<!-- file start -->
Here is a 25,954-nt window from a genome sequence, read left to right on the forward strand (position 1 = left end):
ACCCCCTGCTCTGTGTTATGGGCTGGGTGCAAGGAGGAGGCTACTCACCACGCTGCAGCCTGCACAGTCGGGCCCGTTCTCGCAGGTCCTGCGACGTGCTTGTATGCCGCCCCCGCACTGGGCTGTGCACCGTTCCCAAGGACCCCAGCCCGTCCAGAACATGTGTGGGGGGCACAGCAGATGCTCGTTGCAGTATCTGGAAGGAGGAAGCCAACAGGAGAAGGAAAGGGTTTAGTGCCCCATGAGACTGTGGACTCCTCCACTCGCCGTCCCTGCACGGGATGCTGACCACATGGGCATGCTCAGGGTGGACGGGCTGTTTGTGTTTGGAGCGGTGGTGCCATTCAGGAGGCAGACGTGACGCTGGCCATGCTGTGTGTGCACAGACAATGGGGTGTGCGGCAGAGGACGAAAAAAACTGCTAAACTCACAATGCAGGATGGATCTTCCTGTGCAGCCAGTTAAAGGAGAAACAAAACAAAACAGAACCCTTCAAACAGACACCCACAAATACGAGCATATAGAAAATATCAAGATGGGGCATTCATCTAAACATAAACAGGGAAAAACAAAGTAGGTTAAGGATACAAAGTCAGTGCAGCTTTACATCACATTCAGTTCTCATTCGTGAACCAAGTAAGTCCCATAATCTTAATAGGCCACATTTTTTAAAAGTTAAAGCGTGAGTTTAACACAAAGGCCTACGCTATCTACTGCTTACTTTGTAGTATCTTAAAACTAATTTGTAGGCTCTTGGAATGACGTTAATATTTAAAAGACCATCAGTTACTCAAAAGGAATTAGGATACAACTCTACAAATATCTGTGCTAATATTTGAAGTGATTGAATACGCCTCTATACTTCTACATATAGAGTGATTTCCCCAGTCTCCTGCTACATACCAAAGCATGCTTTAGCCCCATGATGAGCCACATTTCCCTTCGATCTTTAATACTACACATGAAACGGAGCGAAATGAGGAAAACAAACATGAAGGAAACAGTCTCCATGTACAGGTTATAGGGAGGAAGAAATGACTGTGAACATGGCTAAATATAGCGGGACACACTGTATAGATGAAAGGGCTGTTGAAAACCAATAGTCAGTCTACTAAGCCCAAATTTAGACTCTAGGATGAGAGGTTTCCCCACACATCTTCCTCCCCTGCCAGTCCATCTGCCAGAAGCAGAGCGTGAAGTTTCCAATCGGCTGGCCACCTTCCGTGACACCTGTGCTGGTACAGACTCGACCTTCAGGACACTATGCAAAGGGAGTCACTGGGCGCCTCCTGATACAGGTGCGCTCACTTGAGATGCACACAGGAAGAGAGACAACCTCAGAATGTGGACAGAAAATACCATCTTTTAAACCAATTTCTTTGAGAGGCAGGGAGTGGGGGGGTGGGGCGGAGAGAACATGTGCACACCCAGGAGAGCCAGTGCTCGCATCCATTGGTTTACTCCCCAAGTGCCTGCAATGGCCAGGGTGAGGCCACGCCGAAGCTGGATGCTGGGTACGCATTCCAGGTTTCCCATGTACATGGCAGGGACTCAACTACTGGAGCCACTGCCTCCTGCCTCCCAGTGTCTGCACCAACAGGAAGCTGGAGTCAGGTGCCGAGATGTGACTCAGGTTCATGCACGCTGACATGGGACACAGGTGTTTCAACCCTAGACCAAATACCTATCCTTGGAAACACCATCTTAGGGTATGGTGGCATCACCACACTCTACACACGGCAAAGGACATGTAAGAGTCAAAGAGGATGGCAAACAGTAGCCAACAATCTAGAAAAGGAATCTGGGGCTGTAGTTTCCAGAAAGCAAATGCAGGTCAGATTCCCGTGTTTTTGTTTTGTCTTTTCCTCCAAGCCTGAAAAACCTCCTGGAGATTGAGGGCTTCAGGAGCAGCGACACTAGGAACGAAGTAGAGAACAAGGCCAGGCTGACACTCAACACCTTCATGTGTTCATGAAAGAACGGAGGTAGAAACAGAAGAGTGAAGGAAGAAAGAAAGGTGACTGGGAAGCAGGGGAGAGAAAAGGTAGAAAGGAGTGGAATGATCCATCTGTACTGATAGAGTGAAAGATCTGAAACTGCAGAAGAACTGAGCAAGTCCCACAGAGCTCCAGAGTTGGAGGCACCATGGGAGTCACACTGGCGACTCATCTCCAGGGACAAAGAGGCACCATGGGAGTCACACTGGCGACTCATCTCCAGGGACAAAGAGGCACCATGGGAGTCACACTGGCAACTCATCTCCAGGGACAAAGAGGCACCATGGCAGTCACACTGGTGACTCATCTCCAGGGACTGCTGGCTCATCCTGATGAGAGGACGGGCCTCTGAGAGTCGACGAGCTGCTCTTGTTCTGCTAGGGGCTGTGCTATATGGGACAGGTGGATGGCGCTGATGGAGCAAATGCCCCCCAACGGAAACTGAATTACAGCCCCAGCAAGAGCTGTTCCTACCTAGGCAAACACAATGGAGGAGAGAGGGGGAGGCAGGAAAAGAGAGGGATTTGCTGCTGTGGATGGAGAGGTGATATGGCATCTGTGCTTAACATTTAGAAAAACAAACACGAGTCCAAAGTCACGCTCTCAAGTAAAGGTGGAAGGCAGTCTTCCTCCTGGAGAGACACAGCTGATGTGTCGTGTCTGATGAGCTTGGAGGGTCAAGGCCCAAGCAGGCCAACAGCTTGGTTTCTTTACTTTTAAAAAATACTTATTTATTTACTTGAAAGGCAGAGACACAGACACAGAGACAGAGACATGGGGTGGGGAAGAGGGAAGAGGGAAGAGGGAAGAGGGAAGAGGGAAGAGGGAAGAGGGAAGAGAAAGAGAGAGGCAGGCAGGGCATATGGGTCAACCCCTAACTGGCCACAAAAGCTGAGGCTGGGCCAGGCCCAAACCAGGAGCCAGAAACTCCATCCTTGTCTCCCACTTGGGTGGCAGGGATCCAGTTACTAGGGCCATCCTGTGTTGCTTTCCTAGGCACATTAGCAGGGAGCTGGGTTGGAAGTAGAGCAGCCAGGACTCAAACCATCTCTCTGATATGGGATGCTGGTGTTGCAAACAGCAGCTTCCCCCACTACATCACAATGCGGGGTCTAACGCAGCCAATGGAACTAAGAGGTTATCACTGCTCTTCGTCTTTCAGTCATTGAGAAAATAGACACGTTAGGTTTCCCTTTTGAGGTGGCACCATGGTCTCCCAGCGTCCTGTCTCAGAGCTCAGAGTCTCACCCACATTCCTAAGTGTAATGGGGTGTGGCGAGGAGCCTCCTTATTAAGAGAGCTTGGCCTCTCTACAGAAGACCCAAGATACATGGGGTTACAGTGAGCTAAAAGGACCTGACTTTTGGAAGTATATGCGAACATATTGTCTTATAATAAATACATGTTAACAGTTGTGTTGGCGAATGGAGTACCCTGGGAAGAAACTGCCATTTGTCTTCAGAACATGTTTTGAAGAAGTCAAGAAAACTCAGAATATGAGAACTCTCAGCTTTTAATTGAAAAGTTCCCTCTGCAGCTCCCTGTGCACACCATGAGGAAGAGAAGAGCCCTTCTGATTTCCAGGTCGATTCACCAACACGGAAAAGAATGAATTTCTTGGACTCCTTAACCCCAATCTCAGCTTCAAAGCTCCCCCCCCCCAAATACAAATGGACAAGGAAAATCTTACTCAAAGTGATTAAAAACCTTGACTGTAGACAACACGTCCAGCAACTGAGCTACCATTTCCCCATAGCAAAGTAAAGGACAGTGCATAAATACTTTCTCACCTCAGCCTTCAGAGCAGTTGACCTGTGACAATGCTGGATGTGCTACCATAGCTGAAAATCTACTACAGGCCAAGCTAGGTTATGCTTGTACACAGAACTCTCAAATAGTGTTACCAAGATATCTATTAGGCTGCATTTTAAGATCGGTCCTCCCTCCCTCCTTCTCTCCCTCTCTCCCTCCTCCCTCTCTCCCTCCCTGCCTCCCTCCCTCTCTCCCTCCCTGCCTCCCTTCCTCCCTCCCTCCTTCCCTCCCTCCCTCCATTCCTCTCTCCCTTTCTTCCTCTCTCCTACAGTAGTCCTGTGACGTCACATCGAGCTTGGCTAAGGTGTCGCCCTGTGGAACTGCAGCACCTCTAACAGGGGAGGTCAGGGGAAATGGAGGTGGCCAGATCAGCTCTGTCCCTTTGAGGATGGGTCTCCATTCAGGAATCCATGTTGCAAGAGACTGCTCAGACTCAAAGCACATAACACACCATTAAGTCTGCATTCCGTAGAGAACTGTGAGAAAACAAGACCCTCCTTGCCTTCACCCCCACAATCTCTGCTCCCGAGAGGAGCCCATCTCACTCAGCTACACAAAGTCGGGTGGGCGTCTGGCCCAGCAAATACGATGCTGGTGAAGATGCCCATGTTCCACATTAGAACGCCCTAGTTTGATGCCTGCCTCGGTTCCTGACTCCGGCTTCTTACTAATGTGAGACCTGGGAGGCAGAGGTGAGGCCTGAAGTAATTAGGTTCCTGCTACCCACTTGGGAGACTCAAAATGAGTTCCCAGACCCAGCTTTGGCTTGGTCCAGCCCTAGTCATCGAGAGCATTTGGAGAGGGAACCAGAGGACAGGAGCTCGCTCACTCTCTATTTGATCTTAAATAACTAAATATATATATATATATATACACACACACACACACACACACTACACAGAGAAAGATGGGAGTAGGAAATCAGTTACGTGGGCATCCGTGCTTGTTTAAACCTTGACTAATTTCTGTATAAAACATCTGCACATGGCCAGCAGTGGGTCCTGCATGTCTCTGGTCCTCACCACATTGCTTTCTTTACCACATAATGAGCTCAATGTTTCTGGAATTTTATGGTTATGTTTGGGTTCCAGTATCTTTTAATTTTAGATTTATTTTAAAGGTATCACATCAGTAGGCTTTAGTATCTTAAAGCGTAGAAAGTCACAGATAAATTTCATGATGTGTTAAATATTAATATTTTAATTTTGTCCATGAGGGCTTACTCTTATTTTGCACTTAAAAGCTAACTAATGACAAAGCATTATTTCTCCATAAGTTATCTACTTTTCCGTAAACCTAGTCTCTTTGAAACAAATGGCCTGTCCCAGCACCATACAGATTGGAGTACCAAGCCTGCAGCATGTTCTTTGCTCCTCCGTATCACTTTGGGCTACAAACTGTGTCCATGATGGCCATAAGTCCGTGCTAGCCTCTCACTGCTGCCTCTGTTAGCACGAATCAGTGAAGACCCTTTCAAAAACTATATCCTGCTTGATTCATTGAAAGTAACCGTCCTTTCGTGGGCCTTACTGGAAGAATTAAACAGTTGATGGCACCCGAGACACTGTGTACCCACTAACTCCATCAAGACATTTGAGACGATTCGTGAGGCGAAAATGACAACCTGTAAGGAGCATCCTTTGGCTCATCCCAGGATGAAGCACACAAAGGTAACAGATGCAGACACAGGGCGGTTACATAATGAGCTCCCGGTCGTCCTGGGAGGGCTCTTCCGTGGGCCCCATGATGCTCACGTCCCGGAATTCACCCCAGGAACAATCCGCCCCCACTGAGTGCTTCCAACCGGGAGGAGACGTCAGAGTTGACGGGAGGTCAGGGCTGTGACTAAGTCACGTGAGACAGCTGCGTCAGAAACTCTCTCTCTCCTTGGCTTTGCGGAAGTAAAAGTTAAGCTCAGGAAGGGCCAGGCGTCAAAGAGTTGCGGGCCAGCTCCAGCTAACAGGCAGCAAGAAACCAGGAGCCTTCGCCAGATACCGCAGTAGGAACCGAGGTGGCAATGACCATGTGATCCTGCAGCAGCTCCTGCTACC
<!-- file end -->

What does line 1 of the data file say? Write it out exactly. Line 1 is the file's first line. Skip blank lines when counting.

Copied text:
Here is a 25,954-nt window from a genome sequence, read left to right on the forward strand (position 1 = left end):